15.
Val  S, Poley  M, Brown  K,  et al.  Proteomic characterization of middle ear fluid confirms neutrophil extracellular traps as a predominant innate immune response in chronic otitis media.  PLoS One. 2016;11(4):e0152865.PubMedGoogle ScholarCrossref
16.
Zawrotniak  M, Rapala-Kozik  M.  Neutrophil extracellular traps (NETs) - formation and implications.  Acta Biochim Pol. 2013;60(3):277-284.PubMedGoogle Scholar
17.
Ko  YP, Flick  MJ.  Fibrinogen is at the interface of host defense and pathogen virulence in staphylococcus aureus infection.  Semin Thromb Hemost. 2016;42(4):408-421.PubMedGoogle ScholarCrossref
18.
Heemken  R, Gandawidjaja  L, Hau  T.  Peritonitis: pathophysiology and local defense mechanisms.  Hepatogastroenterology. 1997;44(16):927-936.PubMedGoogle Scholar
19.
Hau  T, Nishikawa  RA, Phuangsab  A.  The effect of bacterial trapping by fibrin on the efficacy of systemic antibiotics in experimental peritonitis.  Surg Gynecol Obstet. 1983;157(3):252-256.PubMedGoogle Scholar
20.
Thornton  RB, Wiertsema  SP, Kirkham  LA,  et al.  Neutrophil extracellular traps and bacterial biofilms in middle ear effusion of children with recurrent acute otitis media—a potential treatment target.  PLoS One. 2013;8(2):e53837.PubMedGoogle ScholarCrossref
21.
Hall-Stoodley  L, Hu  FZ, Gieseke  A,  et al.  Direct detection of bacterial biofilms on the middle-ear mucosa of children with chronic otitis media.  JAMA. 2006;296(2):202-211.PubMedGoogle ScholarCrossref
22.
Lee  MR, Pawlowski  KS, Luong  A, Furze  AD, Roland  PS.  Biofilm presence in humans with chronic suppurative otitis media.  Otolaryngol Head Neck Surg. 2009;141(5):567-571.PubMedGoogle ScholarCrossref
23.
Saunders  J, Murray  M, Alleman  A.  Biofilms in chronic suppurative otitis media and cholesteatoma: scanning electron microscopy findings.  Am J Otolaryngol. 2011;32(1):32-37.PubMedGoogle ScholarCrossref
24.
Costerton  JW, Stewart  PS, Greenberg  EP.  Bacterial biofilms: a common cause of persistent infections.  Science. 1999;284(5418):1318-1322.PubMedGoogle ScholarCrossref
25.
Hong  W, Juneau  RA, Pang  B, Swords  WE.  Survival of bacterial biofilms within neutrophil extracellular traps promotes nontypeable Haemophilus influenzae persistence in the chinchilla model for otitis media.  J Innate Immun. 2009;1(3):215-224.PubMedGoogle ScholarCrossref
26.
Akiyama  H, Ueda  M, Kanzaki  H, Tada  J, Arata  J.  Biofilm formation of Staphylococcus aureus strains isolated from impetigo and furuncle: role of fibrinogen and fibrin.  J Dermatol Sci. 1997;16(1):2-10.PubMedGoogle ScholarCrossref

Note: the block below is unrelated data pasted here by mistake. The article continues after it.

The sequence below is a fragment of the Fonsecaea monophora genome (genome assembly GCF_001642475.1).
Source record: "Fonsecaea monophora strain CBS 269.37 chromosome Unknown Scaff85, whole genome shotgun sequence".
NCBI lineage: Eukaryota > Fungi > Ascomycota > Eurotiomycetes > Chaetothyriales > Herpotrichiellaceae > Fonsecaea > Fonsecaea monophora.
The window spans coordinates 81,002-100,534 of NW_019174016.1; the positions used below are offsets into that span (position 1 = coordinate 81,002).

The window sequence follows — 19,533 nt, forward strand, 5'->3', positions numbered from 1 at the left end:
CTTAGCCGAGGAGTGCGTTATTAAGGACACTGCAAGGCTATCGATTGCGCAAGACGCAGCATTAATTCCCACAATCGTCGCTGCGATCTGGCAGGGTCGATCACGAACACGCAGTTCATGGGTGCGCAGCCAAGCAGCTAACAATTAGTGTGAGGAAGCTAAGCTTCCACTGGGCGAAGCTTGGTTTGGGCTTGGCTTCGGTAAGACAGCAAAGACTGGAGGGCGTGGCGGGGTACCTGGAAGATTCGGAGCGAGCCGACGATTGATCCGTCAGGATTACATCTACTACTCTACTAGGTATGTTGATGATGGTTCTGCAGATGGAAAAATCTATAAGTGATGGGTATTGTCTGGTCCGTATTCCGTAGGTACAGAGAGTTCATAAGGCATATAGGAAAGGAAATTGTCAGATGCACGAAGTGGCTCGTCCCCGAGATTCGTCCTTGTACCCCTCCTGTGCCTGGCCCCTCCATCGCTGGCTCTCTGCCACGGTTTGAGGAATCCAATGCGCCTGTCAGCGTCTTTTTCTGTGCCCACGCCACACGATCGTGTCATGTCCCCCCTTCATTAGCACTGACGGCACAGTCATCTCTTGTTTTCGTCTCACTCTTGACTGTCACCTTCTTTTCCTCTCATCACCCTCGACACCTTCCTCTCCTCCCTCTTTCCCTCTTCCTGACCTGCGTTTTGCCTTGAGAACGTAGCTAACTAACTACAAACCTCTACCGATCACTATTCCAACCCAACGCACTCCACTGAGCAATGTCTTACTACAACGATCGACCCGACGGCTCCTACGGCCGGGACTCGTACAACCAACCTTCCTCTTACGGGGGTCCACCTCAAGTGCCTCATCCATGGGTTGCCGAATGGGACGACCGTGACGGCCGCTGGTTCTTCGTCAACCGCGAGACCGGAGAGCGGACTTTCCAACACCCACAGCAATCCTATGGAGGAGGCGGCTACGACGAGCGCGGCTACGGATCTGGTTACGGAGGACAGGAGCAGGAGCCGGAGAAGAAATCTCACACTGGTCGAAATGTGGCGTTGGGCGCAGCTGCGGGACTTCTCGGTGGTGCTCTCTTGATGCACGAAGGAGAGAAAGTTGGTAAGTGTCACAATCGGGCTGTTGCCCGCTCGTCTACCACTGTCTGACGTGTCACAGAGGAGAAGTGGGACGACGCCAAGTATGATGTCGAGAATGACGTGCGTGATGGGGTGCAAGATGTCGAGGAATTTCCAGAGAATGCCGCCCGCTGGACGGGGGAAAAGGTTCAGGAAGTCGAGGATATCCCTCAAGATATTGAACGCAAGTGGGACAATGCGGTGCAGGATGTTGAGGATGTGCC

Original Investigation
October 2017

Neutrophil Extracellular Traps and Fibrin in Otitis Media: Analysis of Human and Chinchilla Temporal Bones

Author Affiliations
  • 1Department of Otolaryngology University of Minnesota, Minneapolis
  • 2Department of Microbiology, University of Alabama at Birmingham, Birmingham
  • 3Departments of Pediatrics, University of Minnesota, Minneapolis
  • 4Laboratory Medicine and Pathology, University of Minnesota, Minneapolis
JAMA Otolaryngol Head Neck Surg. 2017;143(10):990-995. doi:10.1001/jamaoto.2017.1320
Key Points

Question  What is the inflammatory response of the middle ear to bacterial infection?

Findings  In this laboratory-based case series study, fibrin and neutrophil extracellular traps (NETs) were part of the middle ear’s response to bacterial infection in chinchillas with experimentally induced acute otitis media and in middle ears from human temporal bones with acute onset and recurrent otitis media.

Meaning  The middle ear uses fibrin and NETs as part of the inflammatory response to contain bacteria and limit their dissemination, but it can also protect these organisms from clearance by the host defense.

Abstract

Background  Bacterial resistance in acute otitis can result in bacterial persistence and biofilm formation, triggering chronic and recurrent infections.

Objective  To investigate the middle ear inflammatory response to bacterial infection in human and chinchilla temporal bones.

Design, Setting, and Participants  Six chinchillas underwent intrabullar inoculations with 0.5 mL of 106 colony-forming units (CFUs) of Streptococcus pneumoniae, serotype 2. Two days later, we counted bacteria in middle ear effusions postmortem. One ear from each chinchilla was processed in paraffin and sectioned at 5 µm. The opposite ear was embedded in epoxy resin, sectioned at a thickness of 1 µm, and stained with toluidine blue. In addition, we examined human temporal bones from 2 deceased donors with clinical histories of otitis media (1 with acute onset otitis media, 1 with recurrent infection). Temporal bones had been previously removed at autopsy, processed, embedded in celloidin, and cut at a thickness of 20 µm. Sections of temporal bones from both chinchillas and humans were stained with hematoxylin-eosin and immunolabeled with antifibrin and antihistone H4 antibodies.

Main Outcome Measures  Histopatological and imminohistochemical changes owing to otitis media.

Results  Bacterial counts in chinchilla middle ear effusions 2 days after inoculation were approximately 2 logs above initial inoculum counts. Both human and chinchilla middle ear effusions contained bacteria embedded in a fibrous matrix. Some fibers in the matrix showed positive staining with antifibrin antibody, others with antihistone H4 antibody.